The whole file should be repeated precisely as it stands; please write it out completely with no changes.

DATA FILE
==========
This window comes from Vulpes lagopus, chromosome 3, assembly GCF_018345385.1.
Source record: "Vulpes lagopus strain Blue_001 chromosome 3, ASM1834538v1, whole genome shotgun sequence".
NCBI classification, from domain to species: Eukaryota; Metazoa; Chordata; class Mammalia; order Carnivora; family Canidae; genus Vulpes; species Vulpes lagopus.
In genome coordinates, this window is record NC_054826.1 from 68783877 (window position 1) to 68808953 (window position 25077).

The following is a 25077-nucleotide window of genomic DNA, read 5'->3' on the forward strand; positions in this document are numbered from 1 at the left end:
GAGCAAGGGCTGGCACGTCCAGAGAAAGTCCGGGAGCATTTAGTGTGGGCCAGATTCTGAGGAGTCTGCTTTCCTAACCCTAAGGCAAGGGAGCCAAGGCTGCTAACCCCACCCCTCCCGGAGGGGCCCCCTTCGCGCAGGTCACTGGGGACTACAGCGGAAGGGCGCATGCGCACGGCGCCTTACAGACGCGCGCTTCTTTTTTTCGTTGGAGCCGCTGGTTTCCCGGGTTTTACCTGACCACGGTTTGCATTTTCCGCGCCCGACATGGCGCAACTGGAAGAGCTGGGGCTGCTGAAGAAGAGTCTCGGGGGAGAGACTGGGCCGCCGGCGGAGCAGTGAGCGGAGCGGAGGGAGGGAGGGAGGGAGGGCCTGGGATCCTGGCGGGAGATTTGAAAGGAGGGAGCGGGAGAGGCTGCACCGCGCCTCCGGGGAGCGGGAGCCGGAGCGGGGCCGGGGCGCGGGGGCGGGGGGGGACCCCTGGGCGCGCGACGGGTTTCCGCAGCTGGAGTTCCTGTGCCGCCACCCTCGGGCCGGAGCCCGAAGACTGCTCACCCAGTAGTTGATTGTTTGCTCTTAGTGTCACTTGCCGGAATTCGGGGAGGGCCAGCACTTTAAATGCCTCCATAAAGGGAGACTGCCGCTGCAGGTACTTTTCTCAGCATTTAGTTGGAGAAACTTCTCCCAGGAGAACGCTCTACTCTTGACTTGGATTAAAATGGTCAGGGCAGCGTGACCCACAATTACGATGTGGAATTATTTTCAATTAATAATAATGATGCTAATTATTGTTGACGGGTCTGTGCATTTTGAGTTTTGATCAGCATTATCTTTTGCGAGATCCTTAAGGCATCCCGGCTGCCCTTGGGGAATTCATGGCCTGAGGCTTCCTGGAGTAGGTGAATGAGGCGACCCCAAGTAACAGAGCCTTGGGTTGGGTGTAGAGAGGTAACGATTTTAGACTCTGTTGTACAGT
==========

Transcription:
This window comes from Vulpes lagopus, chromosome 3, assembly GCF_018345385.1.
Source record: "Vulpes lagopus strain Blue_001 chromosome 3, ASM1834538v1, whole genome shotgun sequence".
NCBI classification, from domain to species: Eukaryota; Metazoa; Chordata; class Mammalia; order Carnivora; family Canidae; genus Vulpes; species Vulpes lagopus.
In genome coordinates, this window is record NC_054826.1 from 68783877 (window position 1) to 68808953 (window position 25077).

The following is a 25077-nucleotide window of genomic DNA, read 5'->3' on the forward strand; positions in this document are numbered from 1 at the left end:
GAGCAAGGGCTGGCACGTCCAGAGAAAGTCCGGGAGCATTTAGTGTGGGCCAGATTCTGAGGAGTCTGCTTTCCTAACCCTAAGGCAAGGGAGCCAAGGCTGCTAACCCCACCCCTCCCGGAGGGGCCCCCTTCGCGCAGGTCACTGGGGACTACAGCGGAAGGGCGCATGCGCACGGCGCCTTACAGACGCGCGCTTCTTTTTTTCGTTGGAGCCGCTGGTTTCCCGGGTTTTACCTGACCACGGTTTGCATTTTCCGCGCCCGACATGGCGCAACTGGAAGAGCTGGGGCTGCTGAAGAAGAGTCTCGGGGGAGAGACTGGGCCGCCGGCGGAGCAGTGAGCGGAGCGGAGGGAGGGAGGGAGGGAGGGCCTGGGATCCTGGCGGGAGATTTGAAAGGAGGGAGCGGGAGAGGCTGCACCGCGCCTCCGGGGAGCGGGAGCCGGAGCGGGGCCGGGGCGCGGGGGCGGGGGGGGACCCCTGGGCGCGCGACGGGTTTCCGCAGCTGGAGTTCCTGTGCCGCCACCCTCGGGCCGGAGCCCGAAGACTGCTCACCCAGTAGTTGATTGTTTGCTCTTAGTGTCACTTGCCGGAATTCGGGGAGGGCCAGCACTTTAAATGCCTCCATAAAGGGAGACTGCCGCTGCAGGTACTTTTCTCAGCATTTAGTTGGAGAAACTTCTCCCAGGAGAACGCTCTACTCTTGACTTGGATTAAAATGGTCAGGGCAGCGTGACCCACAATTACGATGTGGAATTATTTTCAATTAATAATAATGATGCTAATTATTGTTGACGGGTCTGTGCATTTTGAGTTTTGATCAGCATTATCTTTTGCGAGATCCTTAAGGCATCCCGGCTGCCCTTGGGGAATTCATGGCCTGAGGCTTCCTGGAGTAGGTGAATGAGGCGACCCCAAGTAACAGAGCCTTGGGTTGGGTGTAGAGAGGTAACGATTTTAGACTCTGTTGTACAGT